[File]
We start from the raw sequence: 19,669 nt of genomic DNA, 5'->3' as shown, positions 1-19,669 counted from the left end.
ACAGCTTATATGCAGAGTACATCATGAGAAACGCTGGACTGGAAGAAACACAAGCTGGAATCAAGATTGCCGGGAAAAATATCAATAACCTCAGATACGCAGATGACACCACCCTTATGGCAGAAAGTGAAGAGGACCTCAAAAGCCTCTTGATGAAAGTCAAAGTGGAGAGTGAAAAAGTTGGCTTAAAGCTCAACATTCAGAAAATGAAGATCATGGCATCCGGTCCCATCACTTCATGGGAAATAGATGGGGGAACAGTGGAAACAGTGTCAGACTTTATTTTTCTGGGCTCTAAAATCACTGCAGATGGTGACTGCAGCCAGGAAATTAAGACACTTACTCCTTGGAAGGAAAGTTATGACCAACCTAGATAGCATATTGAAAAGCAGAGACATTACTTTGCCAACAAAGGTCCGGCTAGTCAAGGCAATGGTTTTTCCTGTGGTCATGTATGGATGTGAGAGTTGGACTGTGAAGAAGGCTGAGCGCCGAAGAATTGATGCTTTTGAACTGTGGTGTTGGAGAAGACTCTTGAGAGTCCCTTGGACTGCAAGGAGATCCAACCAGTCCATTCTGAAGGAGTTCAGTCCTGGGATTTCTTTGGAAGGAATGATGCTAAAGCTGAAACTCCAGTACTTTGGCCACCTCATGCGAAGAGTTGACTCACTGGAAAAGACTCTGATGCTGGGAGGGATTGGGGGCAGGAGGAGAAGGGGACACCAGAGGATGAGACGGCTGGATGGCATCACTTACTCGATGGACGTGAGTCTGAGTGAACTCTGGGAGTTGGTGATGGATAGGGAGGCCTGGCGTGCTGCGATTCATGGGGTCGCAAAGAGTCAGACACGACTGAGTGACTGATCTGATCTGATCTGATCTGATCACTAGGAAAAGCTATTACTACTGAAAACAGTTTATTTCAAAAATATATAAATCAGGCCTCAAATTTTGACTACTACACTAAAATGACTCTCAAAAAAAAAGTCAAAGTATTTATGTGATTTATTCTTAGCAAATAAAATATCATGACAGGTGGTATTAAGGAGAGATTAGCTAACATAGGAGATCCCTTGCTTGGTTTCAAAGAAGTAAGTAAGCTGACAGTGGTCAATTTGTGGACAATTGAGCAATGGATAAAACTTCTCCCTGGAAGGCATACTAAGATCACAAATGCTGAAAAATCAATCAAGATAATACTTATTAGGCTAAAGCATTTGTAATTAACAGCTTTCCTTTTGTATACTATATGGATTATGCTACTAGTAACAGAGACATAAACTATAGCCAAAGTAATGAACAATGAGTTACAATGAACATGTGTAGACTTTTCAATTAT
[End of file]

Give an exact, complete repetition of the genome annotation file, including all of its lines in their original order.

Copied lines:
We start from the raw sequence: 19,669 nt of genomic DNA, 5'->3' as shown, positions 1-19,669 counted from the left end.
ACAGCTTATATGCAGAGTACATCATGAGAAACGCTGGACTGGAAGAAACACAAGCTGGAATCAAGATTGCCGGGAAAAATATCAATAACCTCAGATACGCAGATGACACCACCCTTATGGCAGAAAGTGAAGAGGACCTCAAAAGCCTCTTGATGAAAGTCAAAGTGGAGAGTGAAAAAGTTGGCTTAAAGCTCAACATTCAGAAAATGAAGATCATGGCATCCGGTCCCATCACTTCATGGGAAATAGATGGGGGAACAGTGGAAACAGTGTCAGACTTTATTTTTCTGGGCTCTAAAATCACTGCAGATGGTGACTGCAGCCAGGAAATTAAGACACTTACTCCTTGGAAGGAAAGTTATGACCAACCTAGATAGCATATTGAAAAGCAGAGACATTACTTTGCCAACAAAGGTCCGGCTAGTCAAGGCAATGGTTTTTCCTGTGGTCATGTATGGATGTGAGAGTTGGACTGTGAAGAAGGCTGAGCGCCGAAGAATTGATGCTTTTGAACTGTGGTGTTGGAGAAGACTCTTGAGAGTCCCTTGGACTGCAAGGAGATCCAACCAGTCCATTCTGAAGGAGTTCAGTCCTGGGATTTCTTTGGAAGGAATGATGCTAAAGCTGAAACTCCAGTACTTTGGCCACCTCATGCGAAGAGTTGACTCACTGGAAAAGACTCTGATGCTGGGAGGGATTGGGGGCAGGAGGAGAAGGGGACACCAGAGGATGAGACGGCTGGATGGCATCACTTACTCGATGGACGTGAGTCTGAGTGAACTCTGGGAGTTGGTGATGGATAGGGAGGCCTGGCGTGCTGCGATTCATGGGGTCGCAAAGAGTCAGACACGACTGAGTGACTGATCTGATCTGATCTGATCTGATCACTAGGAAAAGCTATTACTACTGAAAACAGTTTATTTCAAAAATATATAAATCAGGCCTCAAATTTTGACTACTACACTAAAATGACTCTCAAAAAAAAAGTCAAAGTATTTATGTGATTTATTCTTAGCAAATAAAATATCATGACAGGTGGTATTAAGGAGAGATTAGCTAACATAGGAGATCCCTTGCTTGGTTTCAAAGAAGTAAGTAAGCTGACAGTGGTCAATTTGTGGACAATTGAGCAATGGATAAAACTTCTCCCTGGAAGGCATACTAAGATCACAAATGCTGAAAAATCAATCAAGATAATACTTATTAGGCTAAAGCATTTGTAATTAACAGCTTTCCTTTTGTATACTATATGGATTATGCTACTAGTAACAGAGACATAAACTATAGCCAAAGTAATGAACAATGAGTTACAATGAACATGTGTAGACTTTTCAATTAT